However when you are a politician in Scotland who attempts to initiate a serious and adult conversation about Scotland’s problematic record with drug use and the appalling number of deaths due to drugs in this country in the hope of finding a solution which works, because it ought to be self-evident that the current punitive policy of blanket criminalisation is failing badly, you immediately run into the hysterical opposition of those whose understanding of drug policy remains locked in the Just Say No or Go to Jail nostrums of the 1980s, a strategy which has not prevented an epidemic of drug use and a truly dreadful annual death toll. And for every soul added to the terrible toll of drug deaths there are dozens more eking out lives of despair and desperation on the margins, spending their days doing what they can, whether legal or illegal, to scrape together the cash to get them a hit which will get them through the night, until one day their lifeless body is found in the dingy close where they went to shoot up their last. It’s no way to live, and it’s no way to die.
Criminalisation makes drugs far more dangerous, it encourages criminal gangs to adulterate their product with dangerous substances in order to bulk up volume and weight. The gangs have no concern that these substances might be extremely dangerous when ingested or injected.
It’s not just Lorna Slater who believes that the current war on drugs is failing to prevent or reduce the use of recreational drugs, and failing to prevent far too many people in Scotland from dying before their time. In addition it is failing to prevent organised criminal gangs from becoming established in Scottish communities. The only winners here are the right wing politicians who like to pose as being tough on crime. Today the next Moderator of the Church of Scotland also spoke out, saying that, like Lorna Slater, he believes that the personal possession of drugs should be decriminalised and the issue of drugs treated as a public health problem not a criminal justice matter. The Rev. Iain Greenshields said that locking up people who are often “self-medicating” to cope with psychological challenges did not work and instead they should be treated in high-quality residential rehabilitation centres.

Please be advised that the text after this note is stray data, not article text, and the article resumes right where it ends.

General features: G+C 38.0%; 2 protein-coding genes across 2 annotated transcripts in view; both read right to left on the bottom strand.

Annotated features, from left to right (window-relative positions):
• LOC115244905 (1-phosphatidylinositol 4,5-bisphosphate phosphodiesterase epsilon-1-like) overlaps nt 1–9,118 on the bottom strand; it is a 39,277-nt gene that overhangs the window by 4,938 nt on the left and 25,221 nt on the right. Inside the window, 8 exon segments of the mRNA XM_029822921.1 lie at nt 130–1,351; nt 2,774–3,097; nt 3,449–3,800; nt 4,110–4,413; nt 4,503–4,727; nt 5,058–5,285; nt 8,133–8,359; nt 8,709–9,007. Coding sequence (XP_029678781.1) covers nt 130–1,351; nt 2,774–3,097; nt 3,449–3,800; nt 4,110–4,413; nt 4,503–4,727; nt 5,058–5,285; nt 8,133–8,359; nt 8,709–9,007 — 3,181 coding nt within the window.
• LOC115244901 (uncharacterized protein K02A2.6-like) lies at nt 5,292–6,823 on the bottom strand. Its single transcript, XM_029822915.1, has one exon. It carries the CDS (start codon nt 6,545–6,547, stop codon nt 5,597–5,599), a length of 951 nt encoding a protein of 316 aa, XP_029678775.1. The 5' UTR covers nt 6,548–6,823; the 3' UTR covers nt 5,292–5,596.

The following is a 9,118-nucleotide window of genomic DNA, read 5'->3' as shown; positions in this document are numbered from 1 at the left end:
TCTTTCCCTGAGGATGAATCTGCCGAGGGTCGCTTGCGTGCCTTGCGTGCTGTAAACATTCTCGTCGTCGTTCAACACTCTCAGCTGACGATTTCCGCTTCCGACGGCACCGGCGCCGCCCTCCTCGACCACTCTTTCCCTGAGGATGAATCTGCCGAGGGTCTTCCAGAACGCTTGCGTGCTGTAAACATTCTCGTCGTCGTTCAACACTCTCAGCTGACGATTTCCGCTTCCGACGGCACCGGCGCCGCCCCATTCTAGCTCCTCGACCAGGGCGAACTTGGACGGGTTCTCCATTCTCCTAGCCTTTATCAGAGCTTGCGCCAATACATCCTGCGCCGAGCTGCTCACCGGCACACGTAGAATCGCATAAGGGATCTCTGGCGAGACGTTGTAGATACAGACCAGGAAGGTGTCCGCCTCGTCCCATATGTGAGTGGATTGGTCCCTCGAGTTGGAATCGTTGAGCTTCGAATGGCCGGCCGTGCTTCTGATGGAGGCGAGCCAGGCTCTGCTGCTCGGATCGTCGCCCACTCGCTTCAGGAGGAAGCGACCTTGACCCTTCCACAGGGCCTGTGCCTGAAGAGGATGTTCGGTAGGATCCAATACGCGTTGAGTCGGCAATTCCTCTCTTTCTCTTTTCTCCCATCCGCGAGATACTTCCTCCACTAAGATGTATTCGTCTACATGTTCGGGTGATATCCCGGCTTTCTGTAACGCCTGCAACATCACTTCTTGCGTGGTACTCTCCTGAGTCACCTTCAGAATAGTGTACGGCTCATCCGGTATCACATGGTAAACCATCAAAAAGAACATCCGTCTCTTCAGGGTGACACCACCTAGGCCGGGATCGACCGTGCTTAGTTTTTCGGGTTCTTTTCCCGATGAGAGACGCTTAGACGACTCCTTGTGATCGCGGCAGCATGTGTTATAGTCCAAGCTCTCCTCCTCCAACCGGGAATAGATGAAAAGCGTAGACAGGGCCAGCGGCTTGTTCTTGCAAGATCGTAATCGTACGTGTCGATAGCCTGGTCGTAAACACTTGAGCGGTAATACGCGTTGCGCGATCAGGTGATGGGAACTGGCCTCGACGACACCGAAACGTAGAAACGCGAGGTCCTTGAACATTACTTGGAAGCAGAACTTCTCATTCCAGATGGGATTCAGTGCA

We can see whether Murdo Fraser also decries the Moderator of the Kirk as an embarrassment in an effort to depict him as a dangerous radical with dangerous views beyond the pale of decent society. Right wing British nationalists resorted to this tactic as part of their efforts to demonise and marginalise support for Scottish independence. They have no real interest in what really works to reduce the damage caused by drug use. Their attacks are hypocritical and self-serving. In doing so they merely contribute to th infantilisation of Scottish public discourse which is Anglo-British nationalism utilises as one of its methods of control.
With drug policy reserved to a Westminster which has no interest in increasing the powers of Holyrood,sadly there’s little prospect of the change in direction in drug policy which Scotland so badly needs until Scotland recovers the full powers of an independent state. Until then we will remain subject to Tory politicians trying to look tough on crime as they build their profiles on a mounting toll of deaths, broken lives, and shattered families.